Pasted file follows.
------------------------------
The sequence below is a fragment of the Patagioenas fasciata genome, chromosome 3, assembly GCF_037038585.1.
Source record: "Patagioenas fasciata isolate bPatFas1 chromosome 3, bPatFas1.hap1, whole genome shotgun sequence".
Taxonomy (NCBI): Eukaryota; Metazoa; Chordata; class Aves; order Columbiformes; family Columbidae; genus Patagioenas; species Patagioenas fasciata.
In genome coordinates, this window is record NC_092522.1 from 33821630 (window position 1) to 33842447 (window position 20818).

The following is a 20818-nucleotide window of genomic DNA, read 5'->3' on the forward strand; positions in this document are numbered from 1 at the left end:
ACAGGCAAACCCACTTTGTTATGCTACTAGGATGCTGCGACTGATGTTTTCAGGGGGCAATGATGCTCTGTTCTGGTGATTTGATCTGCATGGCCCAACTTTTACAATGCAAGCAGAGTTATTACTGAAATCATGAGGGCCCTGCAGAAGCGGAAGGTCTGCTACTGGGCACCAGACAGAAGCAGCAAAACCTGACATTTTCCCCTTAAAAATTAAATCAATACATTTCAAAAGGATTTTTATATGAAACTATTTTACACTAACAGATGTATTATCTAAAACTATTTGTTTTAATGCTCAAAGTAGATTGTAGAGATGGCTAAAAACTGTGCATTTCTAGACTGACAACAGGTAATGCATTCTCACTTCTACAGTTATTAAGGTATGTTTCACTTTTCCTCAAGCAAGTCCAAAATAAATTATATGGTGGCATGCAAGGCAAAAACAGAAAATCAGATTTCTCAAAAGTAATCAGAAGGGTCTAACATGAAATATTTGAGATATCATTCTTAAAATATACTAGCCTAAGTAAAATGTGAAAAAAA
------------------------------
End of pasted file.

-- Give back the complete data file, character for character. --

The sequence below is a fragment of the Patagioenas fasciata genome, chromosome 3, assembly GCF_037038585.1.
Source record: "Patagioenas fasciata isolate bPatFas1 chromosome 3, bPatFas1.hap1, whole genome shotgun sequence".
Taxonomy (NCBI): Eukaryota; Metazoa; Chordata; class Aves; order Columbiformes; family Columbidae; genus Patagioenas; species Patagioenas fasciata.
In genome coordinates, this window is record NC_092522.1 from 33821630 (window position 1) to 33842447 (window position 20818).

The following is a 20818-nucleotide window of genomic DNA, read 5'->3' on the forward strand; positions in this document are numbered from 1 at the left end:
ACAGGCAAACCCACTTTGTTATGCTACTAGGATGCTGCGACTGATGTTTTCAGGGGGCAATGATGCTCTGTTCTGGTGATTTGATCTGCATGGCCCAACTTTTACAATGCAAGCAGAGTTATTACTGAAATCATGAGGGCCCTGCAGAAGCGGAAGGTCTGCTACTGGGCACCAGACAGAAGCAGCAAAACCTGACATTTTCCCCTTAAAAATTAAATCAATACATTTCAAAAGGATTTTTATATGAAACTATTTTACACTAACAGATGTATTATCTAAAACTATTTGTTTTAATGCTCAAAGTAGATTGTAGAGATGGCTAAAAACTGTGCATTTCTAGACTGACAACAGGTAATGCATTCTCACTTCTACAGTTATTAAGGTATGTTTCACTTTTCCTCAAGCAAGTCCAAAATAAATTATATGGTGGCATGCAAGGCAAAAACAGAAAATCAGATTTCTCAAAAGTAATCAGAAGGGTCTAACATGAAATATTTGAGATATCATTCTTAAAATATACTAGCCTAAGTAAAATGTGAAAAAAA